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November 4, 2022 12:15 pm
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Europe Struggling to Record ‘Flourishing’ Antisemitism, EU Agency Warns

avatar by Algemeiner Staff

Antisemitic graffiti on a house in the historic center of Lyon in France. Photo: Twitter.

European nations are struggling to accurately record and report a surge in antisemitic incidents amid the Covid-19 pandemic and Russia’s invasion of Ukraine, a new report from the European Union’s main civil rights agency has warned.

“Few EU Member States record antisemitic incidents in a way that allows them to publish adequate official data, despite the serious negative impact of antisemitism on Jewish populations in the EU, and on society at large,” the EU’s Fundamental Rights Agency (FRA) observed.

Statistics published in the report showed a year-on-year rise in antisemitic incidents in all EU member states since 2011. Germany was the country registering the largest number of “politically motivated crimes with an antisemitic motive,” with 3,027 incidents recorded in 2021 alone.

Yet the true extent of antisemitic attacks is likely far higher than official numbers reflect, the report underlined.

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“In many EU Member States, the number of officially recorded incidents is very low, which makes it impossible to assess the state of play in trends in antisemitism over time,” the report stated. It added that “low numbers of recorded incidents do not mean that antisemitism is not present. They can indicate that most antisemitic incidents remain unreported, either to the police or to any other authority, institution or organization; recording systems are not in place or are ineffective; organizations lack the skills and capacities to identify antisemitism.”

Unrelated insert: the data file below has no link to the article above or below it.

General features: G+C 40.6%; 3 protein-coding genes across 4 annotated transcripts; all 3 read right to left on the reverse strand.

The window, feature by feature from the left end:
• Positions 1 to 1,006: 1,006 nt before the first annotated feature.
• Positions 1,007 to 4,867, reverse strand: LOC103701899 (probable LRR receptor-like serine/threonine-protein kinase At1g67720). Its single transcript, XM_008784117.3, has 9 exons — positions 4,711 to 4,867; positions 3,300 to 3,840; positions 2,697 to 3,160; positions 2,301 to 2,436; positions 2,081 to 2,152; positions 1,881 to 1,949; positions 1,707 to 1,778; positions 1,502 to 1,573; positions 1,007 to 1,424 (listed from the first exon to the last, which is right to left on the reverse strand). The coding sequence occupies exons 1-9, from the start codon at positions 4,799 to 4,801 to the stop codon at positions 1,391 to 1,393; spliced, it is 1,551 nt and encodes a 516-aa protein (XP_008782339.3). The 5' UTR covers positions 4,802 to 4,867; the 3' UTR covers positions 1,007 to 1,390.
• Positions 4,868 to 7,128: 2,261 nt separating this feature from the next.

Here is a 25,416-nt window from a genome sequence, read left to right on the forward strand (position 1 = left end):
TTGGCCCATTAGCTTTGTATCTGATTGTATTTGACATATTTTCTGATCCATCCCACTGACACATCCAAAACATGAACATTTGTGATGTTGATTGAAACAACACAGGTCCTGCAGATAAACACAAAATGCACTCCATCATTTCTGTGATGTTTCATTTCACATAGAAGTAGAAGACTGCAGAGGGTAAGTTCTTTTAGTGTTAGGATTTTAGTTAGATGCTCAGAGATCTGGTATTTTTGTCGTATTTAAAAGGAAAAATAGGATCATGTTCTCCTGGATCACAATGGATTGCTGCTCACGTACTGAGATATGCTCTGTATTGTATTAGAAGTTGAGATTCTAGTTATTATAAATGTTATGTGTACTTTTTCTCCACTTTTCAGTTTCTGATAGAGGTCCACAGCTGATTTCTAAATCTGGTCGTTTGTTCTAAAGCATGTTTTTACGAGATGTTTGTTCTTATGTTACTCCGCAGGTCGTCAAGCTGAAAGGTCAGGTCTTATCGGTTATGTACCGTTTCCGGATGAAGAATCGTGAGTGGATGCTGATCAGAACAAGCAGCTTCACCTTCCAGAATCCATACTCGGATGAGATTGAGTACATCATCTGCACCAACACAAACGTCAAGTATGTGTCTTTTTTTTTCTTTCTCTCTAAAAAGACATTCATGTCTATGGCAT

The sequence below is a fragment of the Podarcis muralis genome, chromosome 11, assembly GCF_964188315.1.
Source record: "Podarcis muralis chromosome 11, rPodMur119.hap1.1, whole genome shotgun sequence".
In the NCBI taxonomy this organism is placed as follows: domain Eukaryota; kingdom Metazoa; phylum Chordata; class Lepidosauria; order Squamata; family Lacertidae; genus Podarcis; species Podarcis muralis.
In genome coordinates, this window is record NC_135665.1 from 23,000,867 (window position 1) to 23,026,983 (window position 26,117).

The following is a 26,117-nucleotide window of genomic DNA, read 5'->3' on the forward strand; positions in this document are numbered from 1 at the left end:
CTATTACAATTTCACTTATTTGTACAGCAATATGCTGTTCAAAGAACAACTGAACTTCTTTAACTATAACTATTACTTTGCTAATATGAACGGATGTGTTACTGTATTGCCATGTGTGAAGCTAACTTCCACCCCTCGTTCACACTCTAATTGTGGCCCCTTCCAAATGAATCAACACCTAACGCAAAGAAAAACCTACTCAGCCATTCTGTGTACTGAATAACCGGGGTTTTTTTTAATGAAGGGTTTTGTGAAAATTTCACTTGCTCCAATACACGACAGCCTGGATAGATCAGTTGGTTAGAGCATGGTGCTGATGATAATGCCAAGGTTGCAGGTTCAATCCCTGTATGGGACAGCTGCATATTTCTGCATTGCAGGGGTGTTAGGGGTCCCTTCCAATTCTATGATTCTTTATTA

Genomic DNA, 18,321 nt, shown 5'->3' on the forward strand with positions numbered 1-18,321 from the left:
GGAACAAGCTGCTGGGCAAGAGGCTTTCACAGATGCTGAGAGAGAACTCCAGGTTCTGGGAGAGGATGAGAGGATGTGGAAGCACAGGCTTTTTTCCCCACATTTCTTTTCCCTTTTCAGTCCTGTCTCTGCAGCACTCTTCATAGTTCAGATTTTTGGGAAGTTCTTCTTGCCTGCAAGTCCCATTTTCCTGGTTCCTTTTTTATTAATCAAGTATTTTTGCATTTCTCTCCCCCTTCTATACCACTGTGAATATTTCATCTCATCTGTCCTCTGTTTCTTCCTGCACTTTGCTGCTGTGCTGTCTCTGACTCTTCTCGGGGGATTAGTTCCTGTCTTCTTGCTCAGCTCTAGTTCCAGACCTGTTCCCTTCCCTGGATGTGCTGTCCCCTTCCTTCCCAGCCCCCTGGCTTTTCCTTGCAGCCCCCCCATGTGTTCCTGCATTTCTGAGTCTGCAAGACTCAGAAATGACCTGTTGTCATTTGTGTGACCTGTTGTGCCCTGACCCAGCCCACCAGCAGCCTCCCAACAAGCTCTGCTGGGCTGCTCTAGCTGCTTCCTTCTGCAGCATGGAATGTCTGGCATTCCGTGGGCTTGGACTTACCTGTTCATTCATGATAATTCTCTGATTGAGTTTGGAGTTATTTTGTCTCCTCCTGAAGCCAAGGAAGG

The report also emphasized that antisemitic discourse has “flourished” in the context of the COVID-19 pandemic and the Russian invasion of Ukraine, with the two events having “profoundly affected Jewish communities across Europe.”

“In 2021, international and research organizations confirmed a resurgence of Holocaust trivialization and distortion, and of antisemitic conspiracies giving a misleading or false account/impression of the Holocaust in public space across Europe,” continued the report from the Vienna-based agency, whose mandate is to secure the political, economic and social rights listed in the EU’s Charter of Fundamental Rights.

The report noted that during the pandemic, “existing antisemitic discourse has been revived, including forms of Holocaust trivialization, and new antisemitic myths and conspiracy theories that blame Jews for the pandemic have come to the fore.” It also referred to a high-level EU meeting in June that expressed concern over “Russia’s use of antisemitic narratives and disinformation as justification for its invasion of Ukraine.”

The meeting had “highlighted insinuations of ‘Nazi’ leadership in Ukraine and the alleged genocide carried out by Ukrainians, and the situation of the Ukrainian Jewish community, as well as the misuse of terms such as ‘Nazi’ and ‘genocide.’”

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